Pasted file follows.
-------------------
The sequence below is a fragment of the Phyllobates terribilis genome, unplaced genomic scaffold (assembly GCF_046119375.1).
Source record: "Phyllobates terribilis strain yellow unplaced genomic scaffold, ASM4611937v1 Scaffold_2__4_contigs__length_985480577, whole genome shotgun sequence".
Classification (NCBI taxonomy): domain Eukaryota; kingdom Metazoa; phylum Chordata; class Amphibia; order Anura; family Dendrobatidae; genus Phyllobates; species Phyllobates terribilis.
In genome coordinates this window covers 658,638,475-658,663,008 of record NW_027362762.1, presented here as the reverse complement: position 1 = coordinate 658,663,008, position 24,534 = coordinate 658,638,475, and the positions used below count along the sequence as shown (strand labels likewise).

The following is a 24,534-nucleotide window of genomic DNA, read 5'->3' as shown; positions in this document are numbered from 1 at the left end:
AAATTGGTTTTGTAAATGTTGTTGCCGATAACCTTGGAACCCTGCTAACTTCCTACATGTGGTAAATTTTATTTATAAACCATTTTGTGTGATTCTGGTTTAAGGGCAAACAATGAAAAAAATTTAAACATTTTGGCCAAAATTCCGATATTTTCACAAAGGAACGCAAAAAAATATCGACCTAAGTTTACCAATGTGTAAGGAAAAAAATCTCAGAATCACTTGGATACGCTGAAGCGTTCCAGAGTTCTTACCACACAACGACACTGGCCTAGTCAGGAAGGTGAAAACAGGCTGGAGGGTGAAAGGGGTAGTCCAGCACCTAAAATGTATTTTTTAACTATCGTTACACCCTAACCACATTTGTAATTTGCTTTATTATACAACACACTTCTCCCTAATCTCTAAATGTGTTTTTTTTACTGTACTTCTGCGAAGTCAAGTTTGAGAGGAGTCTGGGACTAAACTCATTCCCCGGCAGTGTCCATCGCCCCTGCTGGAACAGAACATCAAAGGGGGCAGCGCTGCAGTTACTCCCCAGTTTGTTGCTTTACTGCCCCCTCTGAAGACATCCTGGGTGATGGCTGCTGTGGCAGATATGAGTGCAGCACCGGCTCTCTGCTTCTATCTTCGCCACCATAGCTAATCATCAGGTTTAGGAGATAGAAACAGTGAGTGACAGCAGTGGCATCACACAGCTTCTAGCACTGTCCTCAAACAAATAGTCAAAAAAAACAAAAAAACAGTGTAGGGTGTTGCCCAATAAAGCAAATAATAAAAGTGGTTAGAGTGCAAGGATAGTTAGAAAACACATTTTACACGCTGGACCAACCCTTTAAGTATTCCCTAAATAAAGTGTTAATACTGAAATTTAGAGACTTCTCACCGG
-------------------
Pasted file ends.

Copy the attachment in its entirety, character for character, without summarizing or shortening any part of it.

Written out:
The sequence below is a fragment of the Phyllobates terribilis genome, unplaced genomic scaffold (assembly GCF_046119375.1).
Source record: "Phyllobates terribilis strain yellow unplaced genomic scaffold, ASM4611937v1 Scaffold_2__4_contigs__length_985480577, whole genome shotgun sequence".
Classification (NCBI taxonomy): domain Eukaryota; kingdom Metazoa; phylum Chordata; class Amphibia; order Anura; family Dendrobatidae; genus Phyllobates; species Phyllobates terribilis.
In genome coordinates this window covers 658,638,475-658,663,008 of record NW_027362762.1, presented here as the reverse complement: position 1 = coordinate 658,663,008, position 24,534 = coordinate 658,638,475, and the positions used below count along the sequence as shown (strand labels likewise).

The following is a 24,534-nucleotide window of genomic DNA, read 5'->3' as shown; positions in this document are numbered from 1 at the left end:
AAATTGGTTTTGTAAATGTTGTTGCCGATAACCTTGGAACCCTGCTAACTTCCTACATGTGGTAAATTTTATTTATAAACCATTTTGTGTGATTCTGGTTTAAGGGCAAACAATGAAAAAAATTTAAACATTTTGGCCAAAATTCCGATATTTTCACAAAGGAACGCAAAAAAATATCGACCTAAGTTTACCAATGTGTAAGGAAAAAAATCTCAGAATCACTTGGATACGCTGAAGCGTTCCAGAGTTCTTACCACACAACGACACTGGCCTAGTCAGGAAGGTGAAAACAGGCTGGAGGGTGAAAGGGGTAGTCCAGCACCTAAAATGTATTTTTTAACTATCGTTACACCCTAACCACATTTGTAATTTGCTTTATTATACAACACACTTCTCCCTAATCTCTAAATGTGTTTTTTTTACTGTACTTCTGCGAAGTCAAGTTTGAGAGGAGTCTGGGACTAAACTCATTCCCCGGCAGTGTCCATCGCCCCTGCTGGAACAGAACATCAAAGGGGGCAGCGCTGCAGTTACTCCCCAGTTTGTTGCTTTACTGCCCCCTCTGAAGACATCCTGGGTGATGGCTGCTGTGGCAGATATGAGTGCAGCACCGGCTCTCTGCTTCTATCTTCGCCACCATAGCTAATCATCAGGTTTAGGAGATAGAAACAGTGAGTGACAGCAGTGGCATCACACAGCTTCTAGCACTGTCCTCAAACAAATAGTCAAAAAAAACAAAAAAACAGTGTAGGGTGTTGCCCAATAAAGCAAATAATAAAAGTGGTTAGAGTGCAAGGATAGTTAGAAAACACATTTTACACGCTGGACCAACCCTTTAAGTATTCCCTAAATAAAGTGTTAATACTGAAATTTAGAGACTTCTCACCGG